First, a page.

Ok, so it’s 2022, and Search Engine Optimization is as important (if not more important) than ever. But do some of the tactics and strategies of yesteryear still work today?
In this article we’ll dig into “keywords” as they relate to ranking for specific phrases and topics, and whether or not things like optimizing for 1-2 keywords per page, keyword densities, and the like are still important.
The Debate about Keywords and SEO Rages On
Among SEO specialists there has been serious debate regarding the rise of natural language processing (NLP), machine learning, and semantic analysis of content, and how this is applied to the various internal ranking algorithms at Google…and yes, there are many.
Gone are the days of a single (arguably easy to manipulate) ranking algorithm. Today, Google employs what could be considered microservices of many ranking algorithms that work in concert with the core algo to make ranking decisions in the SERPS.
Think “Hummingbird”, “Rankbrain,” and the like, to name a couple.
So with all those in mind, where do keywords fall in terms of a ranking signal, and what type of importance do they have in today’s SEO strategy?
From analyzing MILLIONS of websites in Google, we can tell you that ranking for 1-2 primary keywords per page/post is an outdated concept.
Google has become increasingly more adept at understanding content and matching that to the topical relevancy of a web searcher’s intent (be that to find an answer, make a purchase, or conduct research).
So what IS Google looking for?
Google wants to see that you have not only provided the web visitor with content relevant to their primary search term but also that you have taken the time to:
- Cover other topically relevant content
- Offered relevant recommended links and resources
- Suggested synergistic content for exploration
- Provided various viewpoints, context, and more as it relates to the primary search term
- Uses multi-media and other engagement tools to cover the topic further
As such, at Salterra SEO we advocate for writing articles that focus on:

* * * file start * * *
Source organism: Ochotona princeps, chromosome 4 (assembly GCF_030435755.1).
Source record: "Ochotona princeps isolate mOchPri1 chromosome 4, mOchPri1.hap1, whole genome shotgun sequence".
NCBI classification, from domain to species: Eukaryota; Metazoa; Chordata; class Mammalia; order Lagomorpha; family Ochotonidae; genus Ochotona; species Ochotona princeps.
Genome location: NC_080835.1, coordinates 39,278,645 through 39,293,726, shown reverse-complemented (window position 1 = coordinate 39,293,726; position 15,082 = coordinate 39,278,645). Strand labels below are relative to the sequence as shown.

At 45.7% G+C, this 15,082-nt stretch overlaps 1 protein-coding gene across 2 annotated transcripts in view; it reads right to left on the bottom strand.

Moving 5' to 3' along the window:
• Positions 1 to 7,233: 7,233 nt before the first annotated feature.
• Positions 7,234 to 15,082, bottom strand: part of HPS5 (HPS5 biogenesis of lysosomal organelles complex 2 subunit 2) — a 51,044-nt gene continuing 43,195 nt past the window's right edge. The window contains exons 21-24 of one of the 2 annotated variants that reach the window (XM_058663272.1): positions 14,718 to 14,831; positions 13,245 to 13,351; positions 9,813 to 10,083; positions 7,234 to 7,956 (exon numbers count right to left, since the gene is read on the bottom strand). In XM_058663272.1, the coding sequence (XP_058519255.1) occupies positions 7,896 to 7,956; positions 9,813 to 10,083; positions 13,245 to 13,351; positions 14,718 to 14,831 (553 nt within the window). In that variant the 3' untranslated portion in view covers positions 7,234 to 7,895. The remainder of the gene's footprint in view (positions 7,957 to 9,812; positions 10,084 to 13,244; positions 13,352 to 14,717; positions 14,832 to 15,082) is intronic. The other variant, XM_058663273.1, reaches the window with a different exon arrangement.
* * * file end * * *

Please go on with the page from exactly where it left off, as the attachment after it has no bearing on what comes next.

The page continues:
- A search phrase that is used to explore a larger topic
- Answering specific questions
- Tailoring content to the intent behind the search phrase
- Various informational formats (images, text, video, user-generated comments, social, etc)
Let’s take a look at an example.
If your primary keyword was “Losing Weight Fast”, you would want to ask yourself what the “intent” was behind that search, as well as what other topics users might also have an interest in.
The apparent intent would be to lose weight fast literally. But, what we don’t know is “how” they want to do this.
So we may offer a paragraph on multiple ways this can be accomplished such as:
- Combination of diet and exercise
We may also want to consider the “why” as to the reason behind wanting or needing the weight loss:
- Medical reasons (high blood pressure, diabetes, etc)
- Aesthetic reasons (getting abs, wanting that beach body, etc)
- General health
Each of the aforementioned needs to be mentioned in your article to provide an excellent semantic, LSI, and topical relevancy score that will be highly impactful when ranking your post on Google.
Remember that each of the aforementioned is their own “sub-topics” and can easily be explored in depth in their blog posts. What we are looking to do in this scenario is mention them, and perhaps explore the topic with a paragraph, ideally linking to a relevant blog post (on or off your website) that explores the topic in depth.
All other things being equal, Google wants to rank the page that provides the most well-rounded and useful article to the end-user.
This includes using authoritative and recommended links (internal to your site and to other external resources), using various multi-media to cover the topic, and providing a broad scope of relevant and useful information for the user to explore further.
But what about the actual “Keyword Density” on the page?
After analyzing millions of websites and billions of data points, we can confidently say a few things about keyword density:
You’ll want to:
- Mention your primary keyword at least once within the first 150-200 words on the page
- For a 500-700 word post kw density can reach 2-3% without a high spam penalty
- For a 1000-2000 word post kw density should be 0.5 – 1.5%
- Posts over 2000+ words can have a kw density of 0.1 – 0.5%
- Use your primary kw once in alt image tags
- Use your primary kw once in the meta description and title tag
Anything outside of those parameters tends to do more harm than good and may result in higher SPAM scoring of your posts, leading to reductions in ranking.
About Salterra Digital Services
Salterra was started in 2011 by Terry and Elisabeth Samuels; nothing fancy and nothing pretentious. Quality work at a fair price. Starting with a web design focus, they both quickly learned that while having an amazing website to highlight your business is a great start, marketing is intrinsically foundational for our clients. When several clients were not seeing results through the search efforts of other companies, Terry took it to the next level. While digging into SEO and marketing, he found something he was very passionate about. His inner geek pushed him to focus solely on the data and analytics side of the business while Elisabeth built on her creative and visual strength and expanded the design side. In the industry, it is not always common to have both designers and digital marketing so closely connected, but to them it made perfect sense. Salterra’s World Headquarters is in Tempe Arizona